Using publications containing historical energy statistics from 1751 onward, The Carbon Dioxide Information Analysis Center (CDIAC) has estimated that about 337 billion tons of carbon have been released to the atmosphere from the consumption of fossil fuels and cement production. Half of these emissions have occurred since the mid 1970s.
The 2007 global fossil-fuel carbon emission estimate is 8365 million metric tons of carbon. It represents an all-time high, and a 1.7% increase from 2006.
Liquid and solid fuels accounted for 76.3% of the global emissions from fossil-fuel burning and cement production in 2007. Combustion of gas fuels (e.g., natural gas) accounted for 18.5% (1551 million metric tons of carbon) of the total global emissions from fossil fuels in 2007.
Since the 1970s, emissions from cement production (377 million metric tons of carbon in 2007) have more than doubled. They now represent 4.5% of global CO2 releases from fossil-fuel burning and cement production.
These were the top 10 Total Fossil-Fuel CO2 Emissions emitting countries in 2007:
(1) People’s Republic of China (Mainland) (1899-2007)
(2) United States of America (1800-2007)
(3) India (1858-2007)
(4) Russian Federation (1992-2007)
(5) Japan (1868-2007)
(6) Germany (1792-2007)
(7) Canada (1785-2007)
(8) United Kingdom (1751-2007)
(9) South Korea (1945-2007)
(10) Islamic Republic of Iran (1902-2007)
Australia came in at #16 (1860-2007).
In terms of Per Capital emissions, Australia is ranked #12. China was #70, The US was #11 and India was #142.
3. HOW DO WE KNOW OUR CARBON EMISSIONS ARE CAUSING OR CONTRIBUTING TO CLIMATE CHANGE?
Ok, this is where my understanding really wanes.
I have read that scientists measuring the type of carbon accumulating in the atmosphere observe that the type of carbon that comes from fossil fuels is more numerous. I don’t, however, know how they observe this.
I’ve also heard that these observations have been backed up by measurements of the levels of oxygen in the atmosphere (falling oxygen levels). And that carbon found in coral records several centuries old shows that there has been a steep rise in the type of carbon that comes from fossil fuels. But I don’t know who has conducted these studies. Yet.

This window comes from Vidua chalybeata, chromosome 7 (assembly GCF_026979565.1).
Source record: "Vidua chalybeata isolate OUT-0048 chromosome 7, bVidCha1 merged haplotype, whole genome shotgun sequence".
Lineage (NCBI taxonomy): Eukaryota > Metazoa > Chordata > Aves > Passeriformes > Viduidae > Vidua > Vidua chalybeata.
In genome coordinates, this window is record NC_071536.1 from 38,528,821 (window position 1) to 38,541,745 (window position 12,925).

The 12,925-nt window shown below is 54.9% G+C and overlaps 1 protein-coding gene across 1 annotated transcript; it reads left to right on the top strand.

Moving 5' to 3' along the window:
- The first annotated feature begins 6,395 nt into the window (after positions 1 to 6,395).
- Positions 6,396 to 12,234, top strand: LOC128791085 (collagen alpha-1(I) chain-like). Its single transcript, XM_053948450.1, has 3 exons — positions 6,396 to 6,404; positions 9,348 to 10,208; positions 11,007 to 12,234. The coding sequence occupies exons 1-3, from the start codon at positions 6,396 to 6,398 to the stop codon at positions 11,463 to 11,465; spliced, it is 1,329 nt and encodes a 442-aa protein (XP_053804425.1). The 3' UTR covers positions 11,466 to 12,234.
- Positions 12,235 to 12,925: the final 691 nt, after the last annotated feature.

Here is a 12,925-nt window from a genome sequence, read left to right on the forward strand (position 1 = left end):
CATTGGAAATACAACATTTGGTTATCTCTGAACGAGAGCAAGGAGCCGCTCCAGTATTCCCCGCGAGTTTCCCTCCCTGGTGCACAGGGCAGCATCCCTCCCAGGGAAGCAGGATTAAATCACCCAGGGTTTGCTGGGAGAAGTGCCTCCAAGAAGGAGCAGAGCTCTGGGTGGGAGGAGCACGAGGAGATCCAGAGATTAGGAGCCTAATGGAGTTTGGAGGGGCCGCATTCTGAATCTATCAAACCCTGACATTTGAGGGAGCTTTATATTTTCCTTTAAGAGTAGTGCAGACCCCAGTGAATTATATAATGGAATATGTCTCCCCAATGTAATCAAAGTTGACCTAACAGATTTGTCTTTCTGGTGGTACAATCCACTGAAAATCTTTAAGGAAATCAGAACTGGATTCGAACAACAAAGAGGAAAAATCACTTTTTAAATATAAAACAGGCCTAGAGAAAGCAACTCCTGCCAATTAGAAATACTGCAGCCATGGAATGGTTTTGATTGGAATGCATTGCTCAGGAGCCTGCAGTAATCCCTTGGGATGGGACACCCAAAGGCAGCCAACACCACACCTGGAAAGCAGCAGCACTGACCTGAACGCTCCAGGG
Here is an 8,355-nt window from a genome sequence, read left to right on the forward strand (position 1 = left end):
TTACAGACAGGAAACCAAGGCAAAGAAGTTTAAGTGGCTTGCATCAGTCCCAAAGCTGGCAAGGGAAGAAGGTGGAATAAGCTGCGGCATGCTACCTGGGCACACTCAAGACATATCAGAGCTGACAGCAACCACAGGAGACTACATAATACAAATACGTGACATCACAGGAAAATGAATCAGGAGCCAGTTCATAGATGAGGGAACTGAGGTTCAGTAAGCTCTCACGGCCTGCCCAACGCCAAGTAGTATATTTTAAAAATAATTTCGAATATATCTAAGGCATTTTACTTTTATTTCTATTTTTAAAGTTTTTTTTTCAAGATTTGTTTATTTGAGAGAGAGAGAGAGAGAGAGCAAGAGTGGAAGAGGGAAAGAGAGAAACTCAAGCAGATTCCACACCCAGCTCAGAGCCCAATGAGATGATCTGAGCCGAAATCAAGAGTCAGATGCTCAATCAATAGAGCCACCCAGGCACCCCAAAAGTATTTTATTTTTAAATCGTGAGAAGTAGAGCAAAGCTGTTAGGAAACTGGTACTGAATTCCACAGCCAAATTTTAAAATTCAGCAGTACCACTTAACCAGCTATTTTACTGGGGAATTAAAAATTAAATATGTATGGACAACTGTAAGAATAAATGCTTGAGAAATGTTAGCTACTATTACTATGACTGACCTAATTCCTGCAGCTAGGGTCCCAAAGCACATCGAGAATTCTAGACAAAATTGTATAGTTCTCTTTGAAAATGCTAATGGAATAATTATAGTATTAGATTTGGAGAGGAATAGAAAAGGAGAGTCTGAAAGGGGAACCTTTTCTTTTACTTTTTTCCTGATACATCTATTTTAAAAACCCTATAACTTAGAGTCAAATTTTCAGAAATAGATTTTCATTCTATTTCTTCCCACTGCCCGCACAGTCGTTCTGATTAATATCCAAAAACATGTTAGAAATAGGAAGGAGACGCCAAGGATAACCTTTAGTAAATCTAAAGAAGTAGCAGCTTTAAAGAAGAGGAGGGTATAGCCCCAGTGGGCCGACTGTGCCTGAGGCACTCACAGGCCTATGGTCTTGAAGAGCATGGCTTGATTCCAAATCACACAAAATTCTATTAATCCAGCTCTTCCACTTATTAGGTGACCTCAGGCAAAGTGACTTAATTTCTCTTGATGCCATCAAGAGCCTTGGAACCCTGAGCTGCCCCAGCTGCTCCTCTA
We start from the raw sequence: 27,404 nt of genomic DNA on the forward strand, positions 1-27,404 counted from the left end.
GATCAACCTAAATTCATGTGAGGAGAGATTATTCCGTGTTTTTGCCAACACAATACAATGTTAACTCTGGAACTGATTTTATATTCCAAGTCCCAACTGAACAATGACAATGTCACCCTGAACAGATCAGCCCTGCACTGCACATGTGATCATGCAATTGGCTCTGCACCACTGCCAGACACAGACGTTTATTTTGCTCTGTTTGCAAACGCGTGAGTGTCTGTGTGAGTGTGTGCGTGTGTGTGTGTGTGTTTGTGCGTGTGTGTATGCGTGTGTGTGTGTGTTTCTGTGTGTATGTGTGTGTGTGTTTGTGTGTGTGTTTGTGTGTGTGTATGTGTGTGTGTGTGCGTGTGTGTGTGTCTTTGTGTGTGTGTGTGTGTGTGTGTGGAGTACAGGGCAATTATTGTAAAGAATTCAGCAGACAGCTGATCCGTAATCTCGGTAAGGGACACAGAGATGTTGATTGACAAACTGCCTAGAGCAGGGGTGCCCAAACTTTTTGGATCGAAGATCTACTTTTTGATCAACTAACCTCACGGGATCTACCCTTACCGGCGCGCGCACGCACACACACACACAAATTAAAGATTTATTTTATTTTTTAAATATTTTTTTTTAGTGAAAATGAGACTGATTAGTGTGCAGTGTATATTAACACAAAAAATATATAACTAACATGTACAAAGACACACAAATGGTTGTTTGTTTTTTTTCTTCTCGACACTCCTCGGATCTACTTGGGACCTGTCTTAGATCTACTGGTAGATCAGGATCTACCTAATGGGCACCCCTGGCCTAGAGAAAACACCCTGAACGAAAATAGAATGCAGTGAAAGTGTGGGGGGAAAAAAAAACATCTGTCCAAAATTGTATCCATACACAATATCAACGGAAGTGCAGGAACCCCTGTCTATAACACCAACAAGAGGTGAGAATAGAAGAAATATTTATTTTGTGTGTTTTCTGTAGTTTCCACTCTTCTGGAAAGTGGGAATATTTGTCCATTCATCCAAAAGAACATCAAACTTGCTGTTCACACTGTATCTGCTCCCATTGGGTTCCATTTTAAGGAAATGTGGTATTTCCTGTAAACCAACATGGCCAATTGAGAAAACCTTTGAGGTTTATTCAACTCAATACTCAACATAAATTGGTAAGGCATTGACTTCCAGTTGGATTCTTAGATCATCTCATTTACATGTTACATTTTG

So, that’s it. That’s all I know about the science. Not much, but it’s a start.
I’ll endeavour to find out and improve my knowledge on the evidence of human-induced climate change in the months & years to come. It seems to me that it is becoming increasingly important for average citizens to understand the scientific evidence and let that guide their political and lifestyle decisions, as the forces opposed to climate change action (particularly action of the economic variety) ramp up their efforts to kill this as a political and moral issue, in order to preserve the status quo.
I’ll leave you with a clip of David Attenborough and Professor Peter Cox from his documentary The Truth About Climate Change. Here they explain a graph similar to the one that convinced David of the reality of climate change:
A few times during the past two weeks, I have both heard and read about people who, having fully accepted that human-activity-induced climate change is real, are embarrassed about their inability to explain it. Considering I am significantly less educated than pretty much all of those people, with no scientific credentials whatsoever, I can safely say I understand. Though continually endeavouring to increase my knowledge of the economic, sociological, political and philosophical dimensions of this issue, in regards to the science, my understanding is still… woefully rudimentary.
So. Here is, in plain terms, my understanding of:
- What climate change is;
- How scientists know it is happening;
- How we know our carbon emissions are contributing to it.
Hopefully in the months and years to come my understanding of the science will become more comprehensive, and I’ll be able to write about it without trepidation. But this is essentially where I’m starting from.
Like most people I defer to reputable scientific sources and the advice of those in the know to inform my decisions. The following is a “brain dump” of my consequent knowledge on this topic. I’ve gone back to the original websites/articles for specific numbers, but the rest is essentially my laymen understanding.
1. WHAT IS CLIMATE CHANGE?
The greenhouse effect.